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EASTER/ Weiler: The mystery of that death challenges me, an observant Jew

JOSEPH WEILER, an observant Jew, discusses the meaning of Easter, the prayer for conversion of the Jews, and what led to the estrangement of these two “brother” religions. 

(Infophoto) (Infophoto)

This year Good Friday coincides with the Passover. It was on this day that the brothers became estranged. Christians and Jews. For it was on the eve of this day that Jesus was tried before the Jewish Sanhedrin. Asked by Caiaphas, the Chief Priest: “Are you the Messiah the Son of the Blessed?” Jesus, who could have exonerated himself in many ways, answered simply in the Marcan account: “I am.” The result was inevitable: A unanimous verdict of Blasphemy, a capital offense. And you, imagine you were a Member of the Sanhedrin and some miracle maker who claimed to be the son of God – no less -- was brought before you. Would you not recoil with shock and indignation and cry Blasphemy? And thus, not surprisingly, contrary to our instinctual reaction, it is not that verdict and the subsequent execution by crucifixion of Jesus that is the source of breach between Jew and Christian. For after all, does not the core of Christianity rest on the crucifixion and Resurrection? In the death of Jesus as atonement for mankind’s sins? Can you imagine Christianity without the Crucifixion? It is the steadfast refusal of the Jews, even after the narrative of Resurrection to abandon their old ways, their “Old” Testament and Covenant, to abandon their laws and customs of Moses in favor of the New which is the source of estrangement and millennia of Christian anti-Jewish sentiment. Indeed, in the Tridentine Mass, the Roman Missal of 1962 which may now be used, specifically on Good Friday there is a special prayer for the conversion of the Jews which asks God to end “the blindness of that people.” That is the real Jewish offense.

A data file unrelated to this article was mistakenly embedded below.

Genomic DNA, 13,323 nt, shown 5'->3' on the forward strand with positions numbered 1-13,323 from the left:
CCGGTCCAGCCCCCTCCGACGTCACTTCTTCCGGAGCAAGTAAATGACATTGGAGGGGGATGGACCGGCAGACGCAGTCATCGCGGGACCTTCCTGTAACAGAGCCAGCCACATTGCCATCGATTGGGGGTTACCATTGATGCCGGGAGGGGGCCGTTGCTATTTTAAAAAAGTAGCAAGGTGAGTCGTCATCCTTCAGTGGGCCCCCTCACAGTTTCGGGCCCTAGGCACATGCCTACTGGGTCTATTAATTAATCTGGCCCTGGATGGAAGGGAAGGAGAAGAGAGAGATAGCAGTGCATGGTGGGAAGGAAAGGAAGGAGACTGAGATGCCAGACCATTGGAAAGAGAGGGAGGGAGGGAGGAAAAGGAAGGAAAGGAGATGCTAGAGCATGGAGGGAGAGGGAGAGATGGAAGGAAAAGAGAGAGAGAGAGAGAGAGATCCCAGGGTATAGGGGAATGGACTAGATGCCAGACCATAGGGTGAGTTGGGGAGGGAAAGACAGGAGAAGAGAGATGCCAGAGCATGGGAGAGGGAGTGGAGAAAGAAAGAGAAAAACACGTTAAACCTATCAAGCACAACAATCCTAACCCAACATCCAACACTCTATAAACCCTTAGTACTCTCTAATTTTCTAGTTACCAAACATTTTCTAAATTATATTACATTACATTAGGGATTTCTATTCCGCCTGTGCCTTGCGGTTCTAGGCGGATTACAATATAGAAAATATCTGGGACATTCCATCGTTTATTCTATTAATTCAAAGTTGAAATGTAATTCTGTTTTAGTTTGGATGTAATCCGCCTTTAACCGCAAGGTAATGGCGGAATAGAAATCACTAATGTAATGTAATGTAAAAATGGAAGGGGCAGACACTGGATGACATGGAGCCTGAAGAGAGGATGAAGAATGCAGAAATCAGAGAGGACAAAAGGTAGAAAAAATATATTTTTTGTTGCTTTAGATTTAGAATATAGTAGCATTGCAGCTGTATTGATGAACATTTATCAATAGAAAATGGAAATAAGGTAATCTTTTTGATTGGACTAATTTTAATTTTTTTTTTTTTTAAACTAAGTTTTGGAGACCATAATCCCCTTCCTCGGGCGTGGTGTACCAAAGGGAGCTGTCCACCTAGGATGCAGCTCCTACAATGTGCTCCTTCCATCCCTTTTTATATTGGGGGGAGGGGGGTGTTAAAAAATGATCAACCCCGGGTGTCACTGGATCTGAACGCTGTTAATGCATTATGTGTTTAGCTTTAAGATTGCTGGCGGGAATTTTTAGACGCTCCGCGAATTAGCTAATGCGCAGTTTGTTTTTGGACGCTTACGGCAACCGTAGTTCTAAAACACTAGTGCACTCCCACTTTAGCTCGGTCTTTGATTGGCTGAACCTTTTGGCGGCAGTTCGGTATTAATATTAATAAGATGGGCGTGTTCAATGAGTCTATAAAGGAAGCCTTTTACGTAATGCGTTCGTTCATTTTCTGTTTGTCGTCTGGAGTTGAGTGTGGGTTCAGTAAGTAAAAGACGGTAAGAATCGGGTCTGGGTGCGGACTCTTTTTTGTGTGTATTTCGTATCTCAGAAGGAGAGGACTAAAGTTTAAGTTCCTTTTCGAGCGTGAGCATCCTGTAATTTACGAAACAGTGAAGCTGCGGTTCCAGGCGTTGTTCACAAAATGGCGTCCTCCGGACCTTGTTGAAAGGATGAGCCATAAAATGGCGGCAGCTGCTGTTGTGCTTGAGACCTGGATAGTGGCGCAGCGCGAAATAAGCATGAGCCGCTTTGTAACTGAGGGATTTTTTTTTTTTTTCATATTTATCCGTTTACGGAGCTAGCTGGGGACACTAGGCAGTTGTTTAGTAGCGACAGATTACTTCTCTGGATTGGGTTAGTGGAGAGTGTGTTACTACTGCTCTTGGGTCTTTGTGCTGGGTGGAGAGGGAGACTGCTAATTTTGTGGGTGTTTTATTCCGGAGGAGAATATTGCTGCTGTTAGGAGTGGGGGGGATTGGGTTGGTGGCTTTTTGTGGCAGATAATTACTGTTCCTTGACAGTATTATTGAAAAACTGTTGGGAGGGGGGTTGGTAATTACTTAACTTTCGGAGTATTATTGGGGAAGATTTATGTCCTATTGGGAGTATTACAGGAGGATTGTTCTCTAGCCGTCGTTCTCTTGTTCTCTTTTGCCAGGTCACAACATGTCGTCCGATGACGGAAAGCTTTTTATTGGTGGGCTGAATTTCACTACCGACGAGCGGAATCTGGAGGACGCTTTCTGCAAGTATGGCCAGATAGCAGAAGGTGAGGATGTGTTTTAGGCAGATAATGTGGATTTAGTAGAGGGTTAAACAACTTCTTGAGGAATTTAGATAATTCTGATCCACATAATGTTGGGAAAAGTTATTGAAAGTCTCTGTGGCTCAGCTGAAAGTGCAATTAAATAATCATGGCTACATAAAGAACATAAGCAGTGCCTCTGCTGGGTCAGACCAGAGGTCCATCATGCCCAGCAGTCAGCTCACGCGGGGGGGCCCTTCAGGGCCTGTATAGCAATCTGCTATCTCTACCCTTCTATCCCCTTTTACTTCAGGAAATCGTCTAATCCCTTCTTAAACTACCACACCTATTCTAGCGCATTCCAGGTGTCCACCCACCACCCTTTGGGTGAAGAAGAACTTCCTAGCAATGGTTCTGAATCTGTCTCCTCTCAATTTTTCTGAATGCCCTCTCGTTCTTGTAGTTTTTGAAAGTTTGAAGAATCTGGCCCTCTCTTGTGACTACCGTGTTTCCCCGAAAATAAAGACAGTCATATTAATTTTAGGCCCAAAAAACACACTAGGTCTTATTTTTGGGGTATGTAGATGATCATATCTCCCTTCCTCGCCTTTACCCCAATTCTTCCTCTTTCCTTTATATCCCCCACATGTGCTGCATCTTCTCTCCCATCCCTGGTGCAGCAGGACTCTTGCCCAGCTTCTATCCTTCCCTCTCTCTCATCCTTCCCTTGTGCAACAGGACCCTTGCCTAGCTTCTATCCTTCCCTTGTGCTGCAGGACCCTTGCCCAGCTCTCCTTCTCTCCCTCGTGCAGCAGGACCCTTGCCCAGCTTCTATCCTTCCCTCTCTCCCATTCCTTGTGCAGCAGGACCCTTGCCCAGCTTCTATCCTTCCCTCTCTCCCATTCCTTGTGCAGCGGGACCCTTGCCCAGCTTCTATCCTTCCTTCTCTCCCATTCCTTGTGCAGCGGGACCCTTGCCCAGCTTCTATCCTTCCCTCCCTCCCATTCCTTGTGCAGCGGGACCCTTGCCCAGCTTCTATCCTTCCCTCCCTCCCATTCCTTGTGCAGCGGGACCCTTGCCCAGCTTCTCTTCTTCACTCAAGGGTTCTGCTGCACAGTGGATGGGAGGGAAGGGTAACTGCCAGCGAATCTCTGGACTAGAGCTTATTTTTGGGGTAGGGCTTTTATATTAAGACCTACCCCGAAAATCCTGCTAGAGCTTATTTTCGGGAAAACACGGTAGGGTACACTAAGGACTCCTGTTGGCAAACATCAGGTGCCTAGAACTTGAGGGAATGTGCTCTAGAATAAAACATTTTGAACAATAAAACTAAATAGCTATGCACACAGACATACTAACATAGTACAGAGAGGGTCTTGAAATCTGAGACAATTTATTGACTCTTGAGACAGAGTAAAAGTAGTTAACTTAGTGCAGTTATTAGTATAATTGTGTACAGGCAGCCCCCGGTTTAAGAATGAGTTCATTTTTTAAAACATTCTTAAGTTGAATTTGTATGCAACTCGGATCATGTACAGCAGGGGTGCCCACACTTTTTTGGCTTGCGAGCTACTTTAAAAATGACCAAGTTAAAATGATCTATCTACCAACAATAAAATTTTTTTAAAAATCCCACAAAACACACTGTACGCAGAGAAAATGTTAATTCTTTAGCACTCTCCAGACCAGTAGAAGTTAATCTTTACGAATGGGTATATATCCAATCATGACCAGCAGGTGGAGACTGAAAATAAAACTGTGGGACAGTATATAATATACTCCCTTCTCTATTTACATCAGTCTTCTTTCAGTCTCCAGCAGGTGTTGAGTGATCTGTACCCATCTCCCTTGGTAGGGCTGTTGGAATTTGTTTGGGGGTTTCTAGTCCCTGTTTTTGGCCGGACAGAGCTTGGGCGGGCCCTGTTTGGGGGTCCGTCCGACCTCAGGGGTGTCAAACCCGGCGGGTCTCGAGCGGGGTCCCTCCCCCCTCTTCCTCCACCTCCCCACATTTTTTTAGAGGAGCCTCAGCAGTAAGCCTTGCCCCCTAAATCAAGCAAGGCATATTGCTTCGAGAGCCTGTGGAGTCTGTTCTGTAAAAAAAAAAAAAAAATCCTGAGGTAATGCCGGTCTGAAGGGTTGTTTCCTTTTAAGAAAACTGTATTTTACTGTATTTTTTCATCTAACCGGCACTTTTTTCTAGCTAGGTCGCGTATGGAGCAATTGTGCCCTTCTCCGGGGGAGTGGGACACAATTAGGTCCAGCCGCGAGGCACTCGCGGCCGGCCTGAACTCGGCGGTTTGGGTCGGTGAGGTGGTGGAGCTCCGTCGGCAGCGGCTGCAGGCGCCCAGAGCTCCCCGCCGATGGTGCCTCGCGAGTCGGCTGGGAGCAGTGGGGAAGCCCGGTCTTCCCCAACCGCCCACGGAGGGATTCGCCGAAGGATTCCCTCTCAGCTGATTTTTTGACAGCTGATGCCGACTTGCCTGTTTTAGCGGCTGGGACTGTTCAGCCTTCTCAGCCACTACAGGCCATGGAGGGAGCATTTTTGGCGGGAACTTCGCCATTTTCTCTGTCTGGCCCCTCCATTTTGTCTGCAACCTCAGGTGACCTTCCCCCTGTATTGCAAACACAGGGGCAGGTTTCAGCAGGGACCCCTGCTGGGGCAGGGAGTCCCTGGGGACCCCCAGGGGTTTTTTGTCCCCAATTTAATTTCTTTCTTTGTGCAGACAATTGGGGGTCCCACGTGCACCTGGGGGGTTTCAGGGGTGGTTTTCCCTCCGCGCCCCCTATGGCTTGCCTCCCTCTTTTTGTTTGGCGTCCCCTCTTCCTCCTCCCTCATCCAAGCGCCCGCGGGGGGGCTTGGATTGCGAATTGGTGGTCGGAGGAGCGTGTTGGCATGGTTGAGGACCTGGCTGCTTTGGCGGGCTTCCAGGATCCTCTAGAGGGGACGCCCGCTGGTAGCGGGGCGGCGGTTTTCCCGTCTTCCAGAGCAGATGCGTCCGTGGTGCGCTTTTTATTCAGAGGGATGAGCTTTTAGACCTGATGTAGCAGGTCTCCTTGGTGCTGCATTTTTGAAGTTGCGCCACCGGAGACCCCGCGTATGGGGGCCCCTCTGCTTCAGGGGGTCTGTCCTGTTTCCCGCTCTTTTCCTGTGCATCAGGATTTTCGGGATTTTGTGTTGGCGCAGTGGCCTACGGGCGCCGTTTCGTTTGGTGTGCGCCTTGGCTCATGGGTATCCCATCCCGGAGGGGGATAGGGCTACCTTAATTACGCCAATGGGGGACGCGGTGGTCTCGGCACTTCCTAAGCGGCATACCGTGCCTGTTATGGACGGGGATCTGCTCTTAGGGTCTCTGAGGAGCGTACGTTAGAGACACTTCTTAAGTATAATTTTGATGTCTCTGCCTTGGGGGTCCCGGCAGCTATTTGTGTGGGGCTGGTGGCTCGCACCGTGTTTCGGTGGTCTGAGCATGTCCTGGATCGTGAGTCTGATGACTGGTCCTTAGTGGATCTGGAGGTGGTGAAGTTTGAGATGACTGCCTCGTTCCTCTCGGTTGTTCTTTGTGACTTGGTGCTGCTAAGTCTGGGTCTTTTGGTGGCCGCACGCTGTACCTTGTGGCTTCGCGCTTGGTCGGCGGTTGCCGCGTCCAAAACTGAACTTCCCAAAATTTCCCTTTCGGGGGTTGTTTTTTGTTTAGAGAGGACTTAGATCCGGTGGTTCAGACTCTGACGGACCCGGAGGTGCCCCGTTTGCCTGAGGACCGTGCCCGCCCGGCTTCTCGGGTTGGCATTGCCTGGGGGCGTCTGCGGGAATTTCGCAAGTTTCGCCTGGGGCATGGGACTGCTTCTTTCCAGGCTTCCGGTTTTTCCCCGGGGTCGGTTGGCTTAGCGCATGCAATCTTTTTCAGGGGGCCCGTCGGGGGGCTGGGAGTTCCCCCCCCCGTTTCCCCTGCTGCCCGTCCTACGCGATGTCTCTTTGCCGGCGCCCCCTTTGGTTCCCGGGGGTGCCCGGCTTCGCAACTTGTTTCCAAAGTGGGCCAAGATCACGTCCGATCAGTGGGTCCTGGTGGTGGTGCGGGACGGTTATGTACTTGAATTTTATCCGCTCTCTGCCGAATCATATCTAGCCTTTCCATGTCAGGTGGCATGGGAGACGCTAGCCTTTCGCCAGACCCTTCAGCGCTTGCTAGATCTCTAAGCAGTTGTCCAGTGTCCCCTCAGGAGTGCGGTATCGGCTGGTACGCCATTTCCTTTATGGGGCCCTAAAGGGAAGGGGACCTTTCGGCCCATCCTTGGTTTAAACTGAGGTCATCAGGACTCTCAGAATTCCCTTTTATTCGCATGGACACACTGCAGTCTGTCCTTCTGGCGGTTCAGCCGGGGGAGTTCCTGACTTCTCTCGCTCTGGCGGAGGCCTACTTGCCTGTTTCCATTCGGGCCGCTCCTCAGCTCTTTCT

Back in 2007 when Benedict relaxed some of the restrictions on the use of the Tridentine Mass, including the Good Friday prayer for the Conversion of the Jews, many in the Jewish Community took offense. Understandably – the sentiment behind that prayer accounts for plenty of innocent Jewish blood over the centuries. But I took no offense at all: A closer friend to Catholicism, a serious student of Christianity it is hard to imagine. And yet that very fact condemns me in Catholic eyes to Hell. For I have intimate knowledge of the Gospel, and yet I continue to reject it. No dispensation of ignorance for me. So if my Catholic friends want to pray for my salvation, I take that as an act of friendship rather than hostility.